Gone the Sun is a complicated novel which weaves together many elements and genres. "As his earlier novels . . . demonstrated," Michiko Kakutani noted in the New York Times, "Groom has a gift for orchestrating large numbers of characters and incidents, a talent for narrative invention." Yet, the reviewer continued, "Unfortunately, in the case of Gone the Sun, the thriller-like aspects of the story undermine Mr. Groom's more serious aspirations, while his more literary ambitions hobble his action-packed plot." According to Los Angeles Times Book Review contributor Keith Love, despite all that it attempts, the book comes up short. "It fails," suggested Love, "because Groom walks away from the chance to explore the disturbing transformation of the South, and from the chance to more deeply explore Beau Gunn as tormented Southerner come home." Still, Love concedes that Gone the Sun "does confirm my opinion that Groom is one of the best writers of dialogue today. That and his storytelling ability keep you going . . . even as the book fails." Proffitt concluded that Gone the Sun "can be enjoyed purely for its considerable entertainment value, as a whodunit of sorts. But there is a moral core to Winston Groom's novels, this one included, and it is this that elevates them."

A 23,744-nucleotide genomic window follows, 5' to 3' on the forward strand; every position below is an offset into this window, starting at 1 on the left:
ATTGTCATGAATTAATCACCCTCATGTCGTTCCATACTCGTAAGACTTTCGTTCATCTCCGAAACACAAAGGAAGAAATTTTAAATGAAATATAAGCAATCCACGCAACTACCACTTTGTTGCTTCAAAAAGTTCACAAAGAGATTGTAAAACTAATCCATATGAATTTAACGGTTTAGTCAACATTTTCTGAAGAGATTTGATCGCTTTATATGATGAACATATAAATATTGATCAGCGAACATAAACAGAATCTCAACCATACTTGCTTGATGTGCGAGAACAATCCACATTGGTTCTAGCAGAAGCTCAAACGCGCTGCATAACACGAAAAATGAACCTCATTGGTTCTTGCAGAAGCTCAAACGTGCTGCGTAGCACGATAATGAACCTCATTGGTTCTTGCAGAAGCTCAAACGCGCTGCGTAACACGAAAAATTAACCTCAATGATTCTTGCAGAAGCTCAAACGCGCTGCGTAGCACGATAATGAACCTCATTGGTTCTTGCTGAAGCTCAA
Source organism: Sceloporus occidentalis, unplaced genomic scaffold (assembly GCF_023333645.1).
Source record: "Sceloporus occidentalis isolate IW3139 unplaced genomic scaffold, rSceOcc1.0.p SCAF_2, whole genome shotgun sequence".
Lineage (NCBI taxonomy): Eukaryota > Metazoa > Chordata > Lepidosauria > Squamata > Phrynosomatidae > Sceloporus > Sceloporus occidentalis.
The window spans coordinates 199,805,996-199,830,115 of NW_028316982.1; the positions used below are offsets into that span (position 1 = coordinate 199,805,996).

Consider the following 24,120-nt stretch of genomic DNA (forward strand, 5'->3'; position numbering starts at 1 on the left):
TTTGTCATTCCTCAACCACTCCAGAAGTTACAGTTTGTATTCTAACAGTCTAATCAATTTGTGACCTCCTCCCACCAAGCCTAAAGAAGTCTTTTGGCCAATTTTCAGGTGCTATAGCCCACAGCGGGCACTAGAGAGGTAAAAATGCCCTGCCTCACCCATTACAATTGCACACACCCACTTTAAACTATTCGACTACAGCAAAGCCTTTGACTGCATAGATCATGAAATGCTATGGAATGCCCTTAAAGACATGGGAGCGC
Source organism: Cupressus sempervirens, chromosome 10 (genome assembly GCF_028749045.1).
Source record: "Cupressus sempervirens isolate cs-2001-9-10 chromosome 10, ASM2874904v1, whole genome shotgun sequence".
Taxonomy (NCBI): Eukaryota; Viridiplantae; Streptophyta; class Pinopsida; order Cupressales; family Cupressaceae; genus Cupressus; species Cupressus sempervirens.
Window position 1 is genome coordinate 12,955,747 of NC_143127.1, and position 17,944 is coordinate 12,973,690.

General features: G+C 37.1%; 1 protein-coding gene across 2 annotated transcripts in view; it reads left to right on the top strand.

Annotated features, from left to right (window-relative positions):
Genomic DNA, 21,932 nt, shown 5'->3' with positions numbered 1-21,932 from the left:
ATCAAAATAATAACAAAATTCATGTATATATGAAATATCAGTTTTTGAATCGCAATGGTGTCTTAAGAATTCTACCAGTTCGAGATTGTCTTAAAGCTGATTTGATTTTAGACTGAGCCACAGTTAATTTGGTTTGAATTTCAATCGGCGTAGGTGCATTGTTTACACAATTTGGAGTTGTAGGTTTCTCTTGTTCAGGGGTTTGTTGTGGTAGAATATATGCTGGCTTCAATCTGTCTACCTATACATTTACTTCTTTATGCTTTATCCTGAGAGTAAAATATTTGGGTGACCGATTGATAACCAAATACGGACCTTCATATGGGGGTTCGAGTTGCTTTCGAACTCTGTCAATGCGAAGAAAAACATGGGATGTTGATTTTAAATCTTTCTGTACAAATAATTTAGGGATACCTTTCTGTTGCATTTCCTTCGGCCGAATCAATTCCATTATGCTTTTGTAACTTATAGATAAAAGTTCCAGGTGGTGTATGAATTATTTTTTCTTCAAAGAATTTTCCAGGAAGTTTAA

In 1999 Groom branched out his writing career to include the mystery/thriller genre with Such a Pretty, Pretty Girl. The main character, Delia Jamison, is an L.A. television news anchor who is being stalked and blackmailed by a former lover. Delia has a past tainted with broken hearts, and one such heart belongs to Johnny Lightfoot. Lightfoot is a screenwriter who is still obsessed with Delia and insists on finding her stalker. He embarks on lengthy travels, having numerous run-ins with Delia's former boyfriends. Donna Seaman of Booklist found this novel to be "formulaic" and noted that the author seems "ambivalent about his characters."